The National Cherry Blossom Festival queen got a court's go-ahead yesterday to travel to Japan next week on a goodwill venture despite a nasty legal dispute taking place between the festival's main organizers.

U.S. District Judge Thomas Penfield Jackson refused to prohibit the National Conference of State Societies from escorting the queen, Shannon Kula, to Tokyo and other cities where she is to meet with Japanese dignitaries.

Kula, a legislative aide to Sen. Christopher J. Dodd (D-Conn.), had been caught in the middle of a fight between the state societies and the National Cherry Blossom Festival Inc., two prominent nonprofit organizations. The festival's leaders filed a federal lawsuit Friday alleging that the state societies had been using the festival's name illegally in fund-raising activities.

Stephen G. Janoski, a lawyer for the National Cherry Blossom Festival, asked Jackson yesterday to bar Kula from wearing the organization's regalia while in Japan. Janoski said he feared the state societies would attempt to cash in on her title during the trip.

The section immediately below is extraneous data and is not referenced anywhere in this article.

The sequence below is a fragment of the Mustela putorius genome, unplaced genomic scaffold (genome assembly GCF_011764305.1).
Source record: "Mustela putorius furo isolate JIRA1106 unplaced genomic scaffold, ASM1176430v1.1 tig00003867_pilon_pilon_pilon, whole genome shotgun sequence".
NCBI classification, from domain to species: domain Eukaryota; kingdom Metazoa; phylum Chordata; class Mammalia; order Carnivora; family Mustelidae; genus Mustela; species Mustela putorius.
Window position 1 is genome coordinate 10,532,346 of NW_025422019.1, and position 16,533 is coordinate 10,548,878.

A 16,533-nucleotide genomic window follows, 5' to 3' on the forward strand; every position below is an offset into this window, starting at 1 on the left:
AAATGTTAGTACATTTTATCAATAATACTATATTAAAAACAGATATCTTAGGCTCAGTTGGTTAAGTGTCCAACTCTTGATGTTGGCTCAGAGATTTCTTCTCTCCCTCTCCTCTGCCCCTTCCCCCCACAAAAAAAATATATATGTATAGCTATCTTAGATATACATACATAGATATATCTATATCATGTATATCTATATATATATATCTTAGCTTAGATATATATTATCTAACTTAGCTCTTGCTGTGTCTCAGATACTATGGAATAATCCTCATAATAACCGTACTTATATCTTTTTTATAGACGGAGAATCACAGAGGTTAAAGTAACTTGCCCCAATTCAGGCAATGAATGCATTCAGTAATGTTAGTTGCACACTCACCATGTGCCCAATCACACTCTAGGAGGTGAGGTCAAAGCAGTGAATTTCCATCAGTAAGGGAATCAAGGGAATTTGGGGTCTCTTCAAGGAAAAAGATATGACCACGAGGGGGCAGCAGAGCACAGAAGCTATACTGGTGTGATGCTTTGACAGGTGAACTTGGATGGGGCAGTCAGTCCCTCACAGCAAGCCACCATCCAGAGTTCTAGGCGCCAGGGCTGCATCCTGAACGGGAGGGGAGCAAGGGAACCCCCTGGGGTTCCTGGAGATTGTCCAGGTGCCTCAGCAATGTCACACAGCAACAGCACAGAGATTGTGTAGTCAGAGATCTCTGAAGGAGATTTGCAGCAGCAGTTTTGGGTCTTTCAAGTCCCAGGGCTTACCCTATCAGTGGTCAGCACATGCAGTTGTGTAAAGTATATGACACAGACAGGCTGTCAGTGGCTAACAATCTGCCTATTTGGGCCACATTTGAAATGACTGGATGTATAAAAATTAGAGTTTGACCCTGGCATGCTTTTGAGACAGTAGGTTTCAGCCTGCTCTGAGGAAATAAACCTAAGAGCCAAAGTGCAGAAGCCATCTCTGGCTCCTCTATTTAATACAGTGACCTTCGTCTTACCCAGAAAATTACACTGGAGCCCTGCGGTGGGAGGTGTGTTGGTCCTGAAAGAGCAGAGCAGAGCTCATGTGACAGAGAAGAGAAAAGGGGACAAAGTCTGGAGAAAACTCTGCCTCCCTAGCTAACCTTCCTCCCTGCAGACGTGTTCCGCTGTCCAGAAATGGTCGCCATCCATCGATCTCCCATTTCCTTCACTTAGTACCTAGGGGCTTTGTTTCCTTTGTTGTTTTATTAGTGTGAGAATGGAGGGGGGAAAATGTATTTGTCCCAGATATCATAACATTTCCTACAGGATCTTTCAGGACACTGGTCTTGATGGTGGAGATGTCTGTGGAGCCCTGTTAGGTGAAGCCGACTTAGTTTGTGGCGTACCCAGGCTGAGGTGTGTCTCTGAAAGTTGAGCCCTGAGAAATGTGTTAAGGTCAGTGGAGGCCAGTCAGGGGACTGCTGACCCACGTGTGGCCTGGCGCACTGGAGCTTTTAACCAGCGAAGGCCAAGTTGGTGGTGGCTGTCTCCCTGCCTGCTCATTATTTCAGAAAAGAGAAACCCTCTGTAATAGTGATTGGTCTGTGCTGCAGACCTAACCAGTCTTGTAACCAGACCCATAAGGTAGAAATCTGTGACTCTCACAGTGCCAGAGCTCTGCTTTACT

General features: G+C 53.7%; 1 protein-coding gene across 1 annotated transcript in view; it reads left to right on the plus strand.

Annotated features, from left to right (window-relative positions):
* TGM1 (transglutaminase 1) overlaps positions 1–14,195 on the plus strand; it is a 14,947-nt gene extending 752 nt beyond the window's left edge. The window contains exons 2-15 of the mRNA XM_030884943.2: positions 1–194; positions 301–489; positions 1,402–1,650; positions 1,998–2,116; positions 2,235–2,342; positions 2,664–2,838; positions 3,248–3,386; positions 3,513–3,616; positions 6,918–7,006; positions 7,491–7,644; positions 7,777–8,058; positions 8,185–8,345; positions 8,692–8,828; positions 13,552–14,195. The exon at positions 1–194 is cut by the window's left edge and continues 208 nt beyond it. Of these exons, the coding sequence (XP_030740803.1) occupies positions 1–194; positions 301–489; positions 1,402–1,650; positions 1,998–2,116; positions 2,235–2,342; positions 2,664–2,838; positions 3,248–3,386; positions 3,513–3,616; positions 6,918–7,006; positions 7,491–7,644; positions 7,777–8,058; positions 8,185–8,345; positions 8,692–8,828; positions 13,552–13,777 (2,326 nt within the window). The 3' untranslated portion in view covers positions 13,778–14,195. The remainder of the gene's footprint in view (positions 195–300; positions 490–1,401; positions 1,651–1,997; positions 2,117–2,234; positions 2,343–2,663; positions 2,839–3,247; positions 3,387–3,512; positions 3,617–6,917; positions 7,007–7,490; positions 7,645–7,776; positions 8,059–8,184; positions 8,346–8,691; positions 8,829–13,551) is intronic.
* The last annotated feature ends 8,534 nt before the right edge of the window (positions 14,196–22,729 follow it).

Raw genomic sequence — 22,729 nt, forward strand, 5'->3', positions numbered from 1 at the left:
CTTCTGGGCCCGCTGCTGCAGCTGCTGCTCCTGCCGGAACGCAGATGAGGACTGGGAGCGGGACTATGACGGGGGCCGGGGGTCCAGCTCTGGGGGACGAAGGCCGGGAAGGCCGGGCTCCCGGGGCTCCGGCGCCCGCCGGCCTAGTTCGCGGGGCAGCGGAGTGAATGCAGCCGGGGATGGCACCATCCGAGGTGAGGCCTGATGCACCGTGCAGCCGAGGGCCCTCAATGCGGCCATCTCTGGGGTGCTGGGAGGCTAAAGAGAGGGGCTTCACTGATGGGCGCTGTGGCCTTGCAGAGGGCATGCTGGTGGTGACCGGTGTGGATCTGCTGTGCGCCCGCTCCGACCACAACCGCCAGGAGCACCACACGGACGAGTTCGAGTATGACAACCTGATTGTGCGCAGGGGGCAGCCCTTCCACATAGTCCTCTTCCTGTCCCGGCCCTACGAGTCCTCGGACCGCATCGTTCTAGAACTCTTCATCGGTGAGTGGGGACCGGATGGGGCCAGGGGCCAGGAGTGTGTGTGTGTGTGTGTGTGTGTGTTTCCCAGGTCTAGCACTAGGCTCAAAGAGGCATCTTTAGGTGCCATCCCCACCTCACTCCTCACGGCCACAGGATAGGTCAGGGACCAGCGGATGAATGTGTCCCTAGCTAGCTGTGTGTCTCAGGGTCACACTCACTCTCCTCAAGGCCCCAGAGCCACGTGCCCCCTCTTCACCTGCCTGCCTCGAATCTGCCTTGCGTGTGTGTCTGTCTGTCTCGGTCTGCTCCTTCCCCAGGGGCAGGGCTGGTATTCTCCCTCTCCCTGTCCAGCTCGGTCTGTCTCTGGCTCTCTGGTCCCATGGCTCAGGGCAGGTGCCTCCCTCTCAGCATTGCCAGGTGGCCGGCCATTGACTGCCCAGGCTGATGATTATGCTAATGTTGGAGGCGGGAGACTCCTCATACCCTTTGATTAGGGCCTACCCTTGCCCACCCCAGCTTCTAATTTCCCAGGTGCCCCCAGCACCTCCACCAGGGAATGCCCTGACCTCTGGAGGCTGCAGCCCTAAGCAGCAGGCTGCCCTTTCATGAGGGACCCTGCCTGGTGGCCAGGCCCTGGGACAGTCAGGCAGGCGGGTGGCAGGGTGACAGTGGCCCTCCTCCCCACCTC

But the president of the state societies, Glenn Mahone, said he had no intention of raising money or using the festival's trade name. In light of those promises, Jackson said there was no reason to cancel the trip.

The two groups have had a fractious relationship for years but seemingly patched their differences in 1997 with an agreement spelling out duties. The agreement expired last year, and troubles again escalated. Jackson urged the organizations to attempt to settle their arguments through mediation.

The festival group is the official sponsor of the two-week extravaganza, which is supposed to celebrate U.S. ties to Japan. Cherry trees, a parade and various galas draw hundreds of thousands of visitors to Washington each spring. The state societies have a 51-year history of crowning cherry blossom princesses and queens. The queen traditionally visits Japan in the fall.

"This has been very unfortunate," Mahone said after the hearing. "When the queen goes to Japan, she does not go to raise money. She goes to flower festivals and represents the United States. It's a goodwill trip."